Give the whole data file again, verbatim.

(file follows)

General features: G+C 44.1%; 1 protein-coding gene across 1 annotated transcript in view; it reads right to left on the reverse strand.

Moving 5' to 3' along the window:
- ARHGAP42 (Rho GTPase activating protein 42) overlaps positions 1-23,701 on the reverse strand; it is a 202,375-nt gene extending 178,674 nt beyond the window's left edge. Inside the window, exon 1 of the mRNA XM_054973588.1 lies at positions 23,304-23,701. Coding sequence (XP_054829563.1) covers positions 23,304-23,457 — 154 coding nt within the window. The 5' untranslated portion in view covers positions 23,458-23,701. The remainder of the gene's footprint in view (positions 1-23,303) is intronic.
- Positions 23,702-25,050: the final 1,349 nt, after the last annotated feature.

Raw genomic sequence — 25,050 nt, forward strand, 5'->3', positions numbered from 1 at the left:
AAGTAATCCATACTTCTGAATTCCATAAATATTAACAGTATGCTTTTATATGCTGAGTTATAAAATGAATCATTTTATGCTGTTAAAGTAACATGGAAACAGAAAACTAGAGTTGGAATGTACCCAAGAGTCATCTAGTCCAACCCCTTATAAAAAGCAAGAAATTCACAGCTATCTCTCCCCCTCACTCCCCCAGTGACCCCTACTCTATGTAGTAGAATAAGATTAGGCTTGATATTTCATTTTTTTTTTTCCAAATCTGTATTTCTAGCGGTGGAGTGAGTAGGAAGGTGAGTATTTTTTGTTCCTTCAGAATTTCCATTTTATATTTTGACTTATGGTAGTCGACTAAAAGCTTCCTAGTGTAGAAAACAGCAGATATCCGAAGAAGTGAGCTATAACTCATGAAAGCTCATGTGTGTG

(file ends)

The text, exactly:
General features: G+C 44.1%; 1 protein-coding gene across 1 annotated transcript in view; it reads right to left on the reverse strand.

Moving 5' to 3' along the window:
- ARHGAP42 (Rho GTPase activating protein 42) overlaps positions 1-23,701 on the reverse strand; it is a 202,375-nt gene extending 178,674 nt beyond the window's left edge. Inside the window, exon 1 of the mRNA XM_054973588.1 lies at positions 23,304-23,701. Coding sequence (XP_054829563.1) covers positions 23,304-23,457 — 154 coding nt within the window. The 5' untranslated portion in view covers positions 23,458-23,701. The remainder of the gene's footprint in view (positions 1-23,303) is intronic.
- Positions 23,702-25,050: the final 1,349 nt, after the last annotated feature.

Raw genomic sequence — 25,050 nt, forward strand, 5'->3', positions numbered from 1 at the left:
AAGTAATCCATACTTCTGAATTCCATAAATATTAACAGTATGCTTTTATATGCTGAGTTATAAAATGAATCATTTTATGCTGTTAAAGTAACATGGAAACAGAAAACTAGAGTTGGAATGTACCCAAGAGTCATCTAGTCCAACCCCTTATAAAAAGCAAGAAATTCACAGCTATCTCTCCCCCTCACTCCCCCAGTGACCCCTACTCTATGTAGTAGAATAAGATTAGGCTTGATATTTCATTTTTTTTTTTCCAAATCTGTATTTCTAGCGGTGGAGTGAGTAGGAAGGTGAGTATTTTTTGTTCCTTCAGAATTTCCATTTTATATTTTGACTTATGGTAGTCGACTAAAAGCTTCCTAGTGTAGAAAACAGCAGATATCCGAAGAAGTGAGCTATAACTCATGAAAGCTCATGTGTGTG